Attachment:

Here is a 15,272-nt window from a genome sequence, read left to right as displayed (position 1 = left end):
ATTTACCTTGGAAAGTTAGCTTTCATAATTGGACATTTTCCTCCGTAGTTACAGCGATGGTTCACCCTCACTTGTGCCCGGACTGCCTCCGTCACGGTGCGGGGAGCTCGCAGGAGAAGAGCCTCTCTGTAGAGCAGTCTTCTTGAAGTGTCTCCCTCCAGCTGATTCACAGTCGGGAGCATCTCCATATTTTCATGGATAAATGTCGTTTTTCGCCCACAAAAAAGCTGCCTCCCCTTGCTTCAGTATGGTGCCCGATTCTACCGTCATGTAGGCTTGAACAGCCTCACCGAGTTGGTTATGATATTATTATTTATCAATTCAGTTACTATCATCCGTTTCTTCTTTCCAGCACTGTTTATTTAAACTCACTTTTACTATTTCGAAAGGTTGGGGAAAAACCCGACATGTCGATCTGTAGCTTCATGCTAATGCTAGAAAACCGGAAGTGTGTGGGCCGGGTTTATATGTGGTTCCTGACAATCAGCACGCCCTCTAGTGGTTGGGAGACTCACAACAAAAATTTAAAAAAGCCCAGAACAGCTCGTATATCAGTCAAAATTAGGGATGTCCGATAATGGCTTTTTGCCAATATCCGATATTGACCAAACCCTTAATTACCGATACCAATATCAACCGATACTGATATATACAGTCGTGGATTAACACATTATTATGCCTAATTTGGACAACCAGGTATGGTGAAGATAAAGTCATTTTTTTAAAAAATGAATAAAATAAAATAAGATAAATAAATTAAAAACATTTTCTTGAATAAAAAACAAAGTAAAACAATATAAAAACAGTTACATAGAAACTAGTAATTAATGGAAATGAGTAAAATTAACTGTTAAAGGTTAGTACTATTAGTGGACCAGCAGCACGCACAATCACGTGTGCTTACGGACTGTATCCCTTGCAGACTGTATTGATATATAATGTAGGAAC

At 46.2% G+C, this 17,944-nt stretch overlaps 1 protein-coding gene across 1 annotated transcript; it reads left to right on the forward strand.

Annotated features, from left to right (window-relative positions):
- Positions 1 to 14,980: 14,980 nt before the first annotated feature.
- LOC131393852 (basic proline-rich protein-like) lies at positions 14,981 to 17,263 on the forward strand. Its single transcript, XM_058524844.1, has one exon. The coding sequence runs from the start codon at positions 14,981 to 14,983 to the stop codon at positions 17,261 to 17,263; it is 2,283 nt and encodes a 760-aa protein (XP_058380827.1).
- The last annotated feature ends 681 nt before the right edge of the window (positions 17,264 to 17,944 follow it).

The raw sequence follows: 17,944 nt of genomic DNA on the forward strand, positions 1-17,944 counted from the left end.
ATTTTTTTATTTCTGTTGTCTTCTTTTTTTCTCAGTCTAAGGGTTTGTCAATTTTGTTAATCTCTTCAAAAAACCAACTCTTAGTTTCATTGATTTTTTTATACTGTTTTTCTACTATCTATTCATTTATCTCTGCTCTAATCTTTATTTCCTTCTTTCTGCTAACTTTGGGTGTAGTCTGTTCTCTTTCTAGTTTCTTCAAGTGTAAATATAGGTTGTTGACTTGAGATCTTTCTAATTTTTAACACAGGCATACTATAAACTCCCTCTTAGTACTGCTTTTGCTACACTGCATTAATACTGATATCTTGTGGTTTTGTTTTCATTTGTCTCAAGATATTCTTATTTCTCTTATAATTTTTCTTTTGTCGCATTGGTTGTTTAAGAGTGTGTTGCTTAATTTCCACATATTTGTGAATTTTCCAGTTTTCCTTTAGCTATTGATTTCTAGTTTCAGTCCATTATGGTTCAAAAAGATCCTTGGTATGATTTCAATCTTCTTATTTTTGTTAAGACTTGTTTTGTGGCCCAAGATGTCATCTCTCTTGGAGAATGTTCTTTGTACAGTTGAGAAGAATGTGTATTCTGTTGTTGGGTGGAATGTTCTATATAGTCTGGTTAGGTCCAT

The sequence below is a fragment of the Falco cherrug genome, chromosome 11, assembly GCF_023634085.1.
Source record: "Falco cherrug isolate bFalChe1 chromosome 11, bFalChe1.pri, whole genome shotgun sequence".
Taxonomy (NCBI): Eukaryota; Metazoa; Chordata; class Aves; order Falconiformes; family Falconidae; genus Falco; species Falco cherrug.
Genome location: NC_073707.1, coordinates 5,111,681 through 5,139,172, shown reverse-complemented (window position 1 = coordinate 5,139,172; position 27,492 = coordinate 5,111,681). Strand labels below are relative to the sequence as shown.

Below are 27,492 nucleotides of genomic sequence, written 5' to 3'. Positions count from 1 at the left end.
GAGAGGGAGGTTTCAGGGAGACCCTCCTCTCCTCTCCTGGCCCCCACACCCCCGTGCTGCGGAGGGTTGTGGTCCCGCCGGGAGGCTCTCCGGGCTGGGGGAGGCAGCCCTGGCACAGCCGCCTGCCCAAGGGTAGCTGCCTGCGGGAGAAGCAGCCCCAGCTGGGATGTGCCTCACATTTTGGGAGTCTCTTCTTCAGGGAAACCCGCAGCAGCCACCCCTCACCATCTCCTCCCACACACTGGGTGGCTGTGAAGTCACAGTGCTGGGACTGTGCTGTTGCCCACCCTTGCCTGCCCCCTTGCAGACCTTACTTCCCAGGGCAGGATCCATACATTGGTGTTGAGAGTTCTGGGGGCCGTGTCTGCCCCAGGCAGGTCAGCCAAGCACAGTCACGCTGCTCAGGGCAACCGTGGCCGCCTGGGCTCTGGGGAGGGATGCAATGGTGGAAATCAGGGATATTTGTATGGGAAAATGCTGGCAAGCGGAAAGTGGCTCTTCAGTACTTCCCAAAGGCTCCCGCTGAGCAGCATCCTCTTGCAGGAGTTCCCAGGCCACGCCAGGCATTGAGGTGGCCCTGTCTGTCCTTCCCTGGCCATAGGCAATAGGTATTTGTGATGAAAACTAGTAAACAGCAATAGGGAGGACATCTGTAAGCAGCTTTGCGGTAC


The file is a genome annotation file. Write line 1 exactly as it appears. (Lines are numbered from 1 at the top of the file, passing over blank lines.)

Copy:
Here is a 15,272-nt window from a genome sequence, read left to right as displayed (position 1 = left end):